Mervi K Mäyränpää, Inari S Tamminen, Heikki Kröger, Outi Mäkitie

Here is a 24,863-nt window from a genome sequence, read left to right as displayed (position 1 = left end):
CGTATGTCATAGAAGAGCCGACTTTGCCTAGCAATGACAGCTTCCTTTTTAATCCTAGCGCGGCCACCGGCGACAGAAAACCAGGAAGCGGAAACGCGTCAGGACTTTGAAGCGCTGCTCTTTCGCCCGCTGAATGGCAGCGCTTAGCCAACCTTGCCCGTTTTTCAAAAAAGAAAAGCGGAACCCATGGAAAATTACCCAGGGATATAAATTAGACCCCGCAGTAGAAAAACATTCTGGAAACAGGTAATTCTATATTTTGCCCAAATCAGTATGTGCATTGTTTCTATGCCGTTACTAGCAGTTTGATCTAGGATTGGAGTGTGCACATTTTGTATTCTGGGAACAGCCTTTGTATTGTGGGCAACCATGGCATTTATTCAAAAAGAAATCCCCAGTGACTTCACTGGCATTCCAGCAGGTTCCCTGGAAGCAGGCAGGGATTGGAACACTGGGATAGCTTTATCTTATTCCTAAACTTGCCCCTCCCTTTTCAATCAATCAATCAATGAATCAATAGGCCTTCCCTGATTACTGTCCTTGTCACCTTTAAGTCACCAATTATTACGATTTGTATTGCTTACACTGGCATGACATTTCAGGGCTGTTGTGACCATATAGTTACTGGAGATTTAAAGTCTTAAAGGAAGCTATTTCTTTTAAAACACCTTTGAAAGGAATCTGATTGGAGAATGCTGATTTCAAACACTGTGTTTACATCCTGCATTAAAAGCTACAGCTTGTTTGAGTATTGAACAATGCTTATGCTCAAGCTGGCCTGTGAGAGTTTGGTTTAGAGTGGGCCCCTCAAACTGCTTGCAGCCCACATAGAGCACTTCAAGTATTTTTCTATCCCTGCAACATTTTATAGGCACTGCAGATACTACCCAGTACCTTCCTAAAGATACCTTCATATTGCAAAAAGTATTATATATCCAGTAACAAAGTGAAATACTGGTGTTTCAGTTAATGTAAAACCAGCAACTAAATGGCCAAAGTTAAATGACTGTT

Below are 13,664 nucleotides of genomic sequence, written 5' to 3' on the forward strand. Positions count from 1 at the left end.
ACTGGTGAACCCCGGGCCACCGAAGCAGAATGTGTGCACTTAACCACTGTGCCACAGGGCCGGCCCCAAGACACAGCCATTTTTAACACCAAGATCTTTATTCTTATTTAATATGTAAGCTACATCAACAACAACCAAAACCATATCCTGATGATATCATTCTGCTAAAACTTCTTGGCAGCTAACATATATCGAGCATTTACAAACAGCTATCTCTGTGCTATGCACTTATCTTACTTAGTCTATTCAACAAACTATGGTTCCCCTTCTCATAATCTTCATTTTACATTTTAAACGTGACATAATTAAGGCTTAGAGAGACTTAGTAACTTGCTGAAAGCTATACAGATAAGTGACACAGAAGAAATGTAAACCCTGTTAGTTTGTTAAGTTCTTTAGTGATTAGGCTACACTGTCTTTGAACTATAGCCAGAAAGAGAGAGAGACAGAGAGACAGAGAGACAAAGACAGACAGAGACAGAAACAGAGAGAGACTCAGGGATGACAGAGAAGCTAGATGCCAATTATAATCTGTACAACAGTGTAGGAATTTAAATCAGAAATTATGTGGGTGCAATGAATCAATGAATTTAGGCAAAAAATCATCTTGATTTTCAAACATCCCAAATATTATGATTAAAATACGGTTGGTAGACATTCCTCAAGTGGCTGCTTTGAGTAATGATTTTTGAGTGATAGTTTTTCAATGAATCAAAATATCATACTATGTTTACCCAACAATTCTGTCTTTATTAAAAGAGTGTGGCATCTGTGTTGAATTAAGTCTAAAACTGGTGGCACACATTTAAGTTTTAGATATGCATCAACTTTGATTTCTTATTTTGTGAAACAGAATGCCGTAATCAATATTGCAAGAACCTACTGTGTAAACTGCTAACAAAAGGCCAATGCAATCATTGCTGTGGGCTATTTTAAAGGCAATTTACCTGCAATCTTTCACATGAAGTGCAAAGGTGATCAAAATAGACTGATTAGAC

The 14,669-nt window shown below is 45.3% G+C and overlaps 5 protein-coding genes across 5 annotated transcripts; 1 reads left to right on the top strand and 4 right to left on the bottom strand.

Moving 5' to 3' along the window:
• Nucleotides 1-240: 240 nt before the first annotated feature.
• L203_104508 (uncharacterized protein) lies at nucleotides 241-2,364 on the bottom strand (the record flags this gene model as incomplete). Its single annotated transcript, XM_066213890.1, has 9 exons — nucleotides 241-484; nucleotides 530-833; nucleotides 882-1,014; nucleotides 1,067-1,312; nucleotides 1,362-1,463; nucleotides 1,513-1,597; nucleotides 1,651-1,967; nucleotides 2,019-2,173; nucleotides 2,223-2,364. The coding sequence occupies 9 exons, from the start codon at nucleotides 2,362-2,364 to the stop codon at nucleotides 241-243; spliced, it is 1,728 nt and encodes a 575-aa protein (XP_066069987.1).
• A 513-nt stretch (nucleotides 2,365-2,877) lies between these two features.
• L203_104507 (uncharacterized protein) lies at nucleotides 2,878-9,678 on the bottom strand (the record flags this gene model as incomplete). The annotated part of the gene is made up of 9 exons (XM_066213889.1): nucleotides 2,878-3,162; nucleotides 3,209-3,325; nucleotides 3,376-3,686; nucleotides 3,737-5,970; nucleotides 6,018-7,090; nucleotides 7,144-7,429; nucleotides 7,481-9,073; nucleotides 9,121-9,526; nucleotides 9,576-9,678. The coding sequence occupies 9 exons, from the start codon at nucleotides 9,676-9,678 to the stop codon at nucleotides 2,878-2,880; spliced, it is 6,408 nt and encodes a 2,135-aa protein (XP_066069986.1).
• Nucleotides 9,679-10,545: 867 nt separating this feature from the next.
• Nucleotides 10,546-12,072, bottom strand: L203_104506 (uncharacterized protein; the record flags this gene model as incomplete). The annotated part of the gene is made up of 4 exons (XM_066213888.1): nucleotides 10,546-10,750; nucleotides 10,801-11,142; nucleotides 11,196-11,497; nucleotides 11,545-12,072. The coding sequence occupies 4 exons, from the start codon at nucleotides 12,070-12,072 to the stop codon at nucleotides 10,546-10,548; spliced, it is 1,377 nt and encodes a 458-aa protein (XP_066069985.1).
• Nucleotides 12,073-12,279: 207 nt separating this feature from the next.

In children the diagnosis of osteoporosis is based on fracture history and DXA-derived BMD. Bone biopsy is an invasive but accurate method to study bone characteristics. In this study we evaluated bone biopsy findings and their correlation with non-invasive measures of bone health. Transiliac bone biopsy was performed on 24 consecutive children (17 boys, median age 12 years, range 6-16 years) evaluated for suspected primary osteoporosis. Biopsy findings were compared with normative data and correlated with clinical, radiological, biochemical, and densitometric findings. The patients had sustained altogether 64 non-vertebral fractures (median 2.5) from low- or moderate-energy traumas, and 14 patients (58%) had vertebral fractures. The median lumbar spine BMD Z-score was –1.2 (range -3.1 to +1.0). Hypovitaminosis D was present in 58%. Histomorphometry showed low bone volume in 7 patients and normal bone volume in 17. Bone turnover was high in 7, low in 7, and normal in 10 patients. Histomorphometric findings correlated poorly with fracture history, serum bone turnover markers and DXA findings. Vitamin D deficiency and low lumbar BMD were associated with high bone turnover in the biopsy. These findings underscore the difficulties in diagnosing pediatric osteoporosis. Bone histomorphometry gives additional information and may be useful when considering bisphosphonate treatment in children with suspected primary osteoporosis.